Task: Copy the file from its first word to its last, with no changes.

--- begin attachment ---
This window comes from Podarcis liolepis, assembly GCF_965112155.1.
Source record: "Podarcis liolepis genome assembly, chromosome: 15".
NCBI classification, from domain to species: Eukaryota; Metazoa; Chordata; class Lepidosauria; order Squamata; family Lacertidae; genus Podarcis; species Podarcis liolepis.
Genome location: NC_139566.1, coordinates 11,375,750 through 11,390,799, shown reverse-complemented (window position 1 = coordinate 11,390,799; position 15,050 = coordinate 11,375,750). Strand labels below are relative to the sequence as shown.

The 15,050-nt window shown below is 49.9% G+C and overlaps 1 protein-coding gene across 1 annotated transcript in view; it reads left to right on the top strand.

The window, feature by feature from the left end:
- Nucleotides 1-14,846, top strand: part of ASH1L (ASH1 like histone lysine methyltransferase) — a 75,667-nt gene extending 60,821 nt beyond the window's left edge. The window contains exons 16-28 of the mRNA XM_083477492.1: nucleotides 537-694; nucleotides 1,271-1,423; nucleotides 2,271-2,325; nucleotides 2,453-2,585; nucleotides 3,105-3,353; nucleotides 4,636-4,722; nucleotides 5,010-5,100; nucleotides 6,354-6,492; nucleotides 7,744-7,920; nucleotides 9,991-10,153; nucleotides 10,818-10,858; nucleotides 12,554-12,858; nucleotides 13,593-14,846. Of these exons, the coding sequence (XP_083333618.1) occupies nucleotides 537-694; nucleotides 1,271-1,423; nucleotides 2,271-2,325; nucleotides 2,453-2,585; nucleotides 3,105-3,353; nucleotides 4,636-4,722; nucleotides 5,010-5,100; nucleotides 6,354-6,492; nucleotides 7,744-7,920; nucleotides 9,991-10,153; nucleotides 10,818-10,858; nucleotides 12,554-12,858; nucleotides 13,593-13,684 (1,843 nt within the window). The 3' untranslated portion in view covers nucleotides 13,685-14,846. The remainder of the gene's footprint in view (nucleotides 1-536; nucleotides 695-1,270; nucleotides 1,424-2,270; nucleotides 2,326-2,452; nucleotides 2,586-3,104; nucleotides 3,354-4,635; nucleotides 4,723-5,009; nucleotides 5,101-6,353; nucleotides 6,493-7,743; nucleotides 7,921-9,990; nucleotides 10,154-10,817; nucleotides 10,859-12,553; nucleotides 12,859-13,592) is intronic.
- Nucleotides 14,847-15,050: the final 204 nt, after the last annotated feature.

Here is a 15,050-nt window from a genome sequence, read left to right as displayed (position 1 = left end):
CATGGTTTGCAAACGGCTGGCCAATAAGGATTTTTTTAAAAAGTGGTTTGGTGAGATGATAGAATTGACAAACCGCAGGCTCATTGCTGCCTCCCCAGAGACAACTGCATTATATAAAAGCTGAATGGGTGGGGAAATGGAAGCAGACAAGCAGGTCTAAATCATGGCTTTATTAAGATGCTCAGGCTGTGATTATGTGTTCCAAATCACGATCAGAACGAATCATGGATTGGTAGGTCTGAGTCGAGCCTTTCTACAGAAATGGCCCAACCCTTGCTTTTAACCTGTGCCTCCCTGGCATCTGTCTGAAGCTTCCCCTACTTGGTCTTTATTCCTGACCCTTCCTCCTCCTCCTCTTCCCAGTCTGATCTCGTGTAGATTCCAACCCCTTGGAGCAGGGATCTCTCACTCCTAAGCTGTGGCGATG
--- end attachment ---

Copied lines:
This window comes from Podarcis liolepis, assembly GCF_965112155.1.
Source record: "Podarcis liolepis genome assembly, chromosome: 15".
NCBI classification, from domain to species: Eukaryota; Metazoa; Chordata; class Lepidosauria; order Squamata; family Lacertidae; genus Podarcis; species Podarcis liolepis.
Genome location: NC_139566.1, coordinates 11,375,750 through 11,390,799, shown reverse-complemented (window position 1 = coordinate 11,390,799; position 15,050 = coordinate 11,375,750). Strand labels below are relative to the sequence as shown.

The 15,050-nt window shown below is 49.9% G+C and overlaps 1 protein-coding gene across 1 annotated transcript in view; it reads left to right on the top strand.

The window, feature by feature from the left end:
- Nucleotides 1-14,846, top strand: part of ASH1L (ASH1 like histone lysine methyltransferase) — a 75,667-nt gene extending 60,821 nt beyond the window's left edge. The window contains exons 16-28 of the mRNA XM_083477492.1: nucleotides 537-694; nucleotides 1,271-1,423; nucleotides 2,271-2,325; nucleotides 2,453-2,585; nucleotides 3,105-3,353; nucleotides 4,636-4,722; nucleotides 5,010-5,100; nucleotides 6,354-6,492; nucleotides 7,744-7,920; nucleotides 9,991-10,153; nucleotides 10,818-10,858; nucleotides 12,554-12,858; nucleotides 13,593-14,846. Of these exons, the coding sequence (XP_083333618.1) occupies nucleotides 537-694; nucleotides 1,271-1,423; nucleotides 2,271-2,325; nucleotides 2,453-2,585; nucleotides 3,105-3,353; nucleotides 4,636-4,722; nucleotides 5,010-5,100; nucleotides 6,354-6,492; nucleotides 7,744-7,920; nucleotides 9,991-10,153; nucleotides 10,818-10,858; nucleotides 12,554-12,858; nucleotides 13,593-13,684 (1,843 nt within the window). The 3' untranslated portion in view covers nucleotides 13,685-14,846. The remainder of the gene's footprint in view (nucleotides 1-536; nucleotides 695-1,270; nucleotides 1,424-2,270; nucleotides 2,326-2,452; nucleotides 2,586-3,104; nucleotides 3,354-4,635; nucleotides 4,723-5,009; nucleotides 5,101-6,353; nucleotides 6,493-7,743; nucleotides 7,921-9,990; nucleotides 10,154-10,817; nucleotides 10,859-12,553; nucleotides 12,859-13,592) is intronic.
- Nucleotides 14,847-15,050: the final 204 nt, after the last annotated feature.

Here is a 15,050-nt window from a genome sequence, read left to right as displayed (position 1 = left end):
CATGGTTTGCAAACGGCTGGCCAATAAGGATTTTTTTAAAAAGTGGTTTGGTGAGATGATAGAATTGACAAACCGCAGGCTCATTGCTGCCTCCCCAGAGACAACTGCATTATATAAAAGCTGAATGGGTGGGGAAATGGAAGCAGACAAGCAGGTCTAAATCATGGCTTTATTAAGATGCTCAGGCTGTGATTATGTGTTCCAAATCACGATCAGAACGAATCATGGATTGGTAGGTCTGAGTCGAGCCTTTCTACAGAAATGGCCCAACCCTTGCTTTTAACCTGTGCCTCCCTGGCATCTGTCTGAAGCTTCCCCTACTTGGTCTTTATTCCTGACCCTTCCTCCTCCTCCTCTTCCCAGTCTGATCTCGTGTAGATTCCAACCCCTTGGAGCAGGGATCTCTCACTCCTAAGCTGTGGCGATG